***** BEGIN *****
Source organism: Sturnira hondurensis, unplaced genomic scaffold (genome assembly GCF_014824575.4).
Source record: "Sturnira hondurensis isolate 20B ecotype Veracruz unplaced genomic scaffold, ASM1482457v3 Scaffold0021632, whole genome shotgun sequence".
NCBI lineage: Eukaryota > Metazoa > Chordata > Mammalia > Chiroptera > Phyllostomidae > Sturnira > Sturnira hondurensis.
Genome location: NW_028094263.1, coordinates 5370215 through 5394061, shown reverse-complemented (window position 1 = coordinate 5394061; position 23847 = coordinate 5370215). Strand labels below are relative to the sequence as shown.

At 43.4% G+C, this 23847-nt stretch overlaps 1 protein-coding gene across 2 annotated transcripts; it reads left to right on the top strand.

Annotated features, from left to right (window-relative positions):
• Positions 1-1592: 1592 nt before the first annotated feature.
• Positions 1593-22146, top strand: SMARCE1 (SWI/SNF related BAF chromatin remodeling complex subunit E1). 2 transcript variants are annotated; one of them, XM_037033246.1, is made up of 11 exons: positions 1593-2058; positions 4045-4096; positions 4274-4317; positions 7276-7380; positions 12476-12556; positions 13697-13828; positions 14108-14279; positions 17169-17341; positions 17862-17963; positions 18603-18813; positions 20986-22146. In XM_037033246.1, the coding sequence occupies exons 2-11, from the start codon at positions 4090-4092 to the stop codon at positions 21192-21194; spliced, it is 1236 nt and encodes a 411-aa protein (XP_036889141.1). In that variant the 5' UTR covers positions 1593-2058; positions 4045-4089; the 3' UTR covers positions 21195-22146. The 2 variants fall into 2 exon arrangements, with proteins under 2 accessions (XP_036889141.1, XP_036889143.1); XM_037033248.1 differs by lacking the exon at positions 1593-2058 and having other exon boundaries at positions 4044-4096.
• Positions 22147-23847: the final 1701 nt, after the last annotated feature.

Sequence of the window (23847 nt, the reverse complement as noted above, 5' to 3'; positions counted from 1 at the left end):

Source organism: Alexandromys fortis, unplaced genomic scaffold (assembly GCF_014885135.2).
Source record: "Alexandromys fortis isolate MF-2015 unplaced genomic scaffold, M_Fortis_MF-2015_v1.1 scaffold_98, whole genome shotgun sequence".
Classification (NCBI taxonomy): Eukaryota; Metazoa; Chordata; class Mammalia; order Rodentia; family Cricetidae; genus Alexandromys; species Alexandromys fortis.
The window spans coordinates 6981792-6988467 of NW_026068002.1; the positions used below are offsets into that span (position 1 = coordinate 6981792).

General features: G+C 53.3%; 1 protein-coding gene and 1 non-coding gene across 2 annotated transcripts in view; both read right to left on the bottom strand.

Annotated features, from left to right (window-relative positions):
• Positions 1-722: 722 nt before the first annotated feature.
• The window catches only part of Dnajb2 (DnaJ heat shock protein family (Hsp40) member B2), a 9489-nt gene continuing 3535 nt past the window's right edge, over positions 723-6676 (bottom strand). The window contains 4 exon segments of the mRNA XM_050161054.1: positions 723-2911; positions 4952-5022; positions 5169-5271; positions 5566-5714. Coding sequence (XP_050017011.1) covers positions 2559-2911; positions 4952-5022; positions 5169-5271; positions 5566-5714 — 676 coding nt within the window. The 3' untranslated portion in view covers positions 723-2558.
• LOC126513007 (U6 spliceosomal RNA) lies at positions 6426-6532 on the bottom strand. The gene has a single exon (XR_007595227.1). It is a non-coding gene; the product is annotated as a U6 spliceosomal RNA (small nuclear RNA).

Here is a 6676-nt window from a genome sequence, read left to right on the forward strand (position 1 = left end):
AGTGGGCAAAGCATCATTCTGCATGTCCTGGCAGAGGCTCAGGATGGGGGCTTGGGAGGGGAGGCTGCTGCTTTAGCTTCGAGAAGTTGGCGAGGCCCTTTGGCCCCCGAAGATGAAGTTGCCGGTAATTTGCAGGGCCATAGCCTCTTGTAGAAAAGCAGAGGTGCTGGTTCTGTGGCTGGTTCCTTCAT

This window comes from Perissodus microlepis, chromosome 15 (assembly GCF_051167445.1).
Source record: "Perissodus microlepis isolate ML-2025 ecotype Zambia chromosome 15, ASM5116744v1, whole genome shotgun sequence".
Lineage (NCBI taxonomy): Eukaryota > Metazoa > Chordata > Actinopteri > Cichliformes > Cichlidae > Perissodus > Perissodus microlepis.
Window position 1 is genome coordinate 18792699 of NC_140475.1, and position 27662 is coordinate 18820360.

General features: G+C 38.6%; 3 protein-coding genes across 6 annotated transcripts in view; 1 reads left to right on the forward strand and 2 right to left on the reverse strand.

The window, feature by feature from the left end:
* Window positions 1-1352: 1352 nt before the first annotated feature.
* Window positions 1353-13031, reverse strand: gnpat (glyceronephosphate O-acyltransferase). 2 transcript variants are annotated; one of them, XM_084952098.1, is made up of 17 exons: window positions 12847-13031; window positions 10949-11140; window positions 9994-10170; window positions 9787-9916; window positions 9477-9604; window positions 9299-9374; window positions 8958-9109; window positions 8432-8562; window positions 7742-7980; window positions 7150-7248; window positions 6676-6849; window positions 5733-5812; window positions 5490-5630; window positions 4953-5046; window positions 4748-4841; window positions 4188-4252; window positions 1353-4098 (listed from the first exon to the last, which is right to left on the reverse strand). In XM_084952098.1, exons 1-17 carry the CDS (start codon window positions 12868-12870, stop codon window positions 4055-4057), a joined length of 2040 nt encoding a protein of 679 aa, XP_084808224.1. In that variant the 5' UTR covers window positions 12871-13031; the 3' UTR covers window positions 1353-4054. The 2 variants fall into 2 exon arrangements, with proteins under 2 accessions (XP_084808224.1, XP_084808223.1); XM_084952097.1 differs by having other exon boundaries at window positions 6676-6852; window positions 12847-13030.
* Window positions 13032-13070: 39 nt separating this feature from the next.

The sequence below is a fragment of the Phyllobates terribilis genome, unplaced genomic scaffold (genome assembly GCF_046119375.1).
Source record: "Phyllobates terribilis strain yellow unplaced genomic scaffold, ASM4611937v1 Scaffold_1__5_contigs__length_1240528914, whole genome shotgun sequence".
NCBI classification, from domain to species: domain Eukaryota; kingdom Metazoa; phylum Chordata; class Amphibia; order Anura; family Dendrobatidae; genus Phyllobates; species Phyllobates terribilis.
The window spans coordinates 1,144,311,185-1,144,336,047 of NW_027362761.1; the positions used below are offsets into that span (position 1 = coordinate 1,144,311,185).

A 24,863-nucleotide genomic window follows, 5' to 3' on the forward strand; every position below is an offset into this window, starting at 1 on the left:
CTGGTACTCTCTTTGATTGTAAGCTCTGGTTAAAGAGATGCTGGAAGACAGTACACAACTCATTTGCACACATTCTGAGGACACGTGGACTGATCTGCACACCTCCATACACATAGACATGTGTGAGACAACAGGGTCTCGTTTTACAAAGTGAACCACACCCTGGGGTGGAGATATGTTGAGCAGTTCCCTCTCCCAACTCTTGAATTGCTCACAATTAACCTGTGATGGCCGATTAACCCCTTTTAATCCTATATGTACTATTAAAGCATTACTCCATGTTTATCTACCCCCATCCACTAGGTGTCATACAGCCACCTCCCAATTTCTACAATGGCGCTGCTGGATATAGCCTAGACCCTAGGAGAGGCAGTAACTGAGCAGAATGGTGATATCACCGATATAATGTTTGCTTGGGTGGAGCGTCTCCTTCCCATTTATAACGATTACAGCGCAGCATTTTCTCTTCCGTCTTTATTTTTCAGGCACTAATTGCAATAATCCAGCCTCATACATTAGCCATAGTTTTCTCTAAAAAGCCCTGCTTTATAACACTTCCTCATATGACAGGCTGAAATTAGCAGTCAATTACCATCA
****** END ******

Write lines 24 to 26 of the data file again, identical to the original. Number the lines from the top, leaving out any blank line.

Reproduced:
Lineage (NCBI taxonomy): Eukaryota > Metazoa > Chordata > Actinopteri > Cichliformes > Cichlidae > Perissodus > Perissodus microlepis.
Window position 1 is genome coordinate 18792699 of NC_140475.1, and position 27662 is coordinate 18820360.

General features: G+C 38.6%; 3 protein-coding genes across 6 annotated transcripts in view; 1 reads left to right on the forward strand and 2 right to left on the reverse strand.